an X-ray camera using special optics and claimed to last longer than conventional equipment, could provide manufacturers with improved reliability when monitoring components on the production line.
The developers of the camera at Fraunhofer Institute for Integrated Circuits (IIS) in Erlangen claim the XEye can survive 10 years of X-ray bombardment. In addition, they said, the device, which is available in a range of sizes, is more robust and has a higher resolution than conventional cameras.
While no human could withstand the bombardment of X-rays 24 hours a day, seven days a week, industrial X-ray cameras have to endure those conditions to detect faulty components. The cameras must constantly scrutinise thousands of parts that glide past on the conveyor belt every day and search for dangerous faults, such as fine cracks in car wheels and air bubbles in metal castings.
Most of these special cameras, which cost tens of thousands of pounds, are not capable of tolerating this constant bombardment with damaging radiation for more than a few months before having to be replaced.
The IIS researchers said extensive radiation tests on the XEye indicate an expected service life of up to 10 years, which means massive savings for industry.
X-ray cameras are digital radiation converters. They are mounted opposite the X-ray source in the test apparatus and the components pass between them. The radiation emitted by the source hits the camera’s scintillator, a layer of material that is excited by the X-rays to produce visible light. This light signal is converted into an electrical impulse by a light-sensitive layer, which is divided into pixels and mounted behind the scintillator. The electrical impulses are then digitally processed.
The problem is that the X-rays impinge not only on the scintillator, but also on the light-sensitive layer behind it, thereby damaging it. Some pixels drop out completely, while others become lethargic and only recover slowly from the excitation caused by the scintillator’s light emissions. This results in an afterglow, or ghosting, which makes the camera unusable.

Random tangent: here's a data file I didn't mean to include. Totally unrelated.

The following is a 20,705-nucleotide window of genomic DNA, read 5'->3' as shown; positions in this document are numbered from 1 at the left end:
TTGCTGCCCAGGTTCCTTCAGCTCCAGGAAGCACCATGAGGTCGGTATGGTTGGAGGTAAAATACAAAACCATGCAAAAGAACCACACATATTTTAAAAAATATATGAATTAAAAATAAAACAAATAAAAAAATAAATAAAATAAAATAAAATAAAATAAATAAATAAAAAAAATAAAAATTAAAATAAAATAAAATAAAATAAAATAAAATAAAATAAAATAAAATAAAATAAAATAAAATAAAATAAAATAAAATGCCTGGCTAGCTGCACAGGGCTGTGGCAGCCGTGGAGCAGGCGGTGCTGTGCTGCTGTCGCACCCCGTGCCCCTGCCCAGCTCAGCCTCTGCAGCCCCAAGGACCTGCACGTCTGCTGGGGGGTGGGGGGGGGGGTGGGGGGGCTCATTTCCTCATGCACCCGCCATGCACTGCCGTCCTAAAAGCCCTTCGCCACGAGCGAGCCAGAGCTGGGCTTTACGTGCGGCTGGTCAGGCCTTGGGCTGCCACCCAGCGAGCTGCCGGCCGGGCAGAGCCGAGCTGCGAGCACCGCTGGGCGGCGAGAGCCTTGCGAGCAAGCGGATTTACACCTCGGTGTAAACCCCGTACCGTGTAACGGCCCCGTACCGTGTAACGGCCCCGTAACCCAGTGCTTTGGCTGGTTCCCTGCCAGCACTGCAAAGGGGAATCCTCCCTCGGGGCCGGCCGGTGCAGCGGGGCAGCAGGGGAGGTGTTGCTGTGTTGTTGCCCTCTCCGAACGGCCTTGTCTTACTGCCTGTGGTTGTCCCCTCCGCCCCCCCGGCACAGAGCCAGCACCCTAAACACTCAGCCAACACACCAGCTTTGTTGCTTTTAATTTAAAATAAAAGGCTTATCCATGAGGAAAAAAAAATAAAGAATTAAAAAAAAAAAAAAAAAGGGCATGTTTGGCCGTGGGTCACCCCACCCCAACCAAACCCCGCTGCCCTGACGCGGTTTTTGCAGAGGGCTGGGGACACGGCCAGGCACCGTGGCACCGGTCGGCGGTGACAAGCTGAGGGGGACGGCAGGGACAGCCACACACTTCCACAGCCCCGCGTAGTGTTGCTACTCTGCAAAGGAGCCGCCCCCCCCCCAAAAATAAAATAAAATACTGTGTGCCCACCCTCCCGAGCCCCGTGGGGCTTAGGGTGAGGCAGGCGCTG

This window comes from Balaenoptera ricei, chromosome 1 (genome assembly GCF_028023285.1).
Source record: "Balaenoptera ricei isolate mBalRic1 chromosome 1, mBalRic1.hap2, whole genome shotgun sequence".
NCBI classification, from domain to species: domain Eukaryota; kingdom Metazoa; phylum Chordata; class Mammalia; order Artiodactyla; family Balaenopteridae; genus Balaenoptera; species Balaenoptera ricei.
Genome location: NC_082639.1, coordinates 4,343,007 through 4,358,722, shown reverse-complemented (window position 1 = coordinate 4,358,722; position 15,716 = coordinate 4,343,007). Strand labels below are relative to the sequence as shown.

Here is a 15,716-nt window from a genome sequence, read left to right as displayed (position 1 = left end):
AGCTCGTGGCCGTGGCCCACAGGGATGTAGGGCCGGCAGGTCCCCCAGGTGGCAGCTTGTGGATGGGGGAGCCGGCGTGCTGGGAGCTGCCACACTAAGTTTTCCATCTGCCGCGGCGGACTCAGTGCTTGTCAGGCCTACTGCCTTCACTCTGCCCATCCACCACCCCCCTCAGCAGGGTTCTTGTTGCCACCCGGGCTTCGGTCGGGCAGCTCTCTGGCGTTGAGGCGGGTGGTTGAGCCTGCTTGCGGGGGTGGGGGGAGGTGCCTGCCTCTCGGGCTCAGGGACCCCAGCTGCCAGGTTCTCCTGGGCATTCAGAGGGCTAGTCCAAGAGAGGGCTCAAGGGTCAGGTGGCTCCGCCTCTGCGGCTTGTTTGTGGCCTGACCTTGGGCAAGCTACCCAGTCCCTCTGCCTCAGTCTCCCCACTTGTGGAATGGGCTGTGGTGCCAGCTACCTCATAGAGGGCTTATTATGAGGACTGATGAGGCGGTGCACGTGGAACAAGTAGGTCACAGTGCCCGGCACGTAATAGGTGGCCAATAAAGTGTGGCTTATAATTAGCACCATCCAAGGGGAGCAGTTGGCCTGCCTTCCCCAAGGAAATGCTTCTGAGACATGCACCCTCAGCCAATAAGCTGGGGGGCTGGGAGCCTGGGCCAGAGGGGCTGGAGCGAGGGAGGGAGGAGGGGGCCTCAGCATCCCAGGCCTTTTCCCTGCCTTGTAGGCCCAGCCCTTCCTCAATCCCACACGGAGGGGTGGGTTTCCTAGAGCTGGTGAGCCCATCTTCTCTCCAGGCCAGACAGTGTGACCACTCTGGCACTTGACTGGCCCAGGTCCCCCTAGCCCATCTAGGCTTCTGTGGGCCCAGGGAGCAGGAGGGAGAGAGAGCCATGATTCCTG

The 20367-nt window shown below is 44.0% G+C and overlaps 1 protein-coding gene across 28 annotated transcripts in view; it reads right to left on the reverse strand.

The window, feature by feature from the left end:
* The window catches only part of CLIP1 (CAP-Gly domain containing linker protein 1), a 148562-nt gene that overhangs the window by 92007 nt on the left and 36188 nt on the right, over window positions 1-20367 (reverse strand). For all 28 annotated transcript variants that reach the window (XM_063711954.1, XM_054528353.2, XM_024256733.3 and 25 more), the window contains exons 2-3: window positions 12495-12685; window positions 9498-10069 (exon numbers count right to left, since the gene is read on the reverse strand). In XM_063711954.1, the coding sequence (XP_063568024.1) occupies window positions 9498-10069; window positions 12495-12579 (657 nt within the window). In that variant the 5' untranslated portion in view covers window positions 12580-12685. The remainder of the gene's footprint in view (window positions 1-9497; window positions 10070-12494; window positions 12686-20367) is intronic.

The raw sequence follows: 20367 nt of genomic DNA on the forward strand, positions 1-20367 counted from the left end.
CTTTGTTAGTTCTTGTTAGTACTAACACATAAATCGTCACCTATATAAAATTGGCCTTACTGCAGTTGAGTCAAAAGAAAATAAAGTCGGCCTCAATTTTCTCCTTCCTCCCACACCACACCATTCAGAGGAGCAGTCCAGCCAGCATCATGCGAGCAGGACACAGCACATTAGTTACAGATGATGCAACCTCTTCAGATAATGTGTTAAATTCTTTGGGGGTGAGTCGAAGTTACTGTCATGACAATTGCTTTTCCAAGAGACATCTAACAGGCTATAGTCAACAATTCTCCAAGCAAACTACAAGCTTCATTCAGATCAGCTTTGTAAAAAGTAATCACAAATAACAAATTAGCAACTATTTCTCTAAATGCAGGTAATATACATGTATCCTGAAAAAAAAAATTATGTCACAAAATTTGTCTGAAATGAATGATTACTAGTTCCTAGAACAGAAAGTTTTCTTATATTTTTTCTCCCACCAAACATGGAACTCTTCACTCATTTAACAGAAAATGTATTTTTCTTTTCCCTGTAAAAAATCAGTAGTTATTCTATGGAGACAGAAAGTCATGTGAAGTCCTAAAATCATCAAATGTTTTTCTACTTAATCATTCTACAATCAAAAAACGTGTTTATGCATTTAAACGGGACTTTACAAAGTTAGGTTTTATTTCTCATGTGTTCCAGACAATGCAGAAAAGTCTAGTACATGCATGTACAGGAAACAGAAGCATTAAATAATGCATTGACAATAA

The researchers have increased the service life of the camera by using special optics, which are currently patent pending, to protect the light-sensitive layer from the X-rays.
‘The camera can be produced in virtually any size,’ said Peter Schmitt, head of the Contactless Test and Measuring Systems department at the IIS. ‘The modular construction of the device allows us to simply increase the surface area of the screen,’ he added.
At the moment, said Schmitt, industrial X-ray cameras only produce an image as big as 40 cm2. ‘If you want to inspect a whole wheel, for example, you have to take multiple photographs,’ he said. ‘However, by taking just one you would save a lot of time and money.’
To this end, Schmitt said the IIS is currently planning XEye cameras with a screen size of 60 cm2, which would be capable of producing at least 50 images/sec.
In addition, the XEye could be adjusted to image somewhat awkward components. ‘In many circumstances you just need camera images that are long in one direction, but you don’t need the same size in the other direction, such as cycle handlebars,’ said Schmitt.
The XEye is currently being tested by a German steel tubing manufacturer to monitor weld seams. The device delivers seven images/sec with a screen size of 20 cm2, which is fast enough to monitor all the of the production.
The researchers are currently taking orders for instalments in production plants.
‘We hope to have our first commercial camera installed in January,’ said Schmitt.
German researchers develop X-ray camera claimed to provide improved reliability when monitoring components on the production line. Siobhan Wagner reports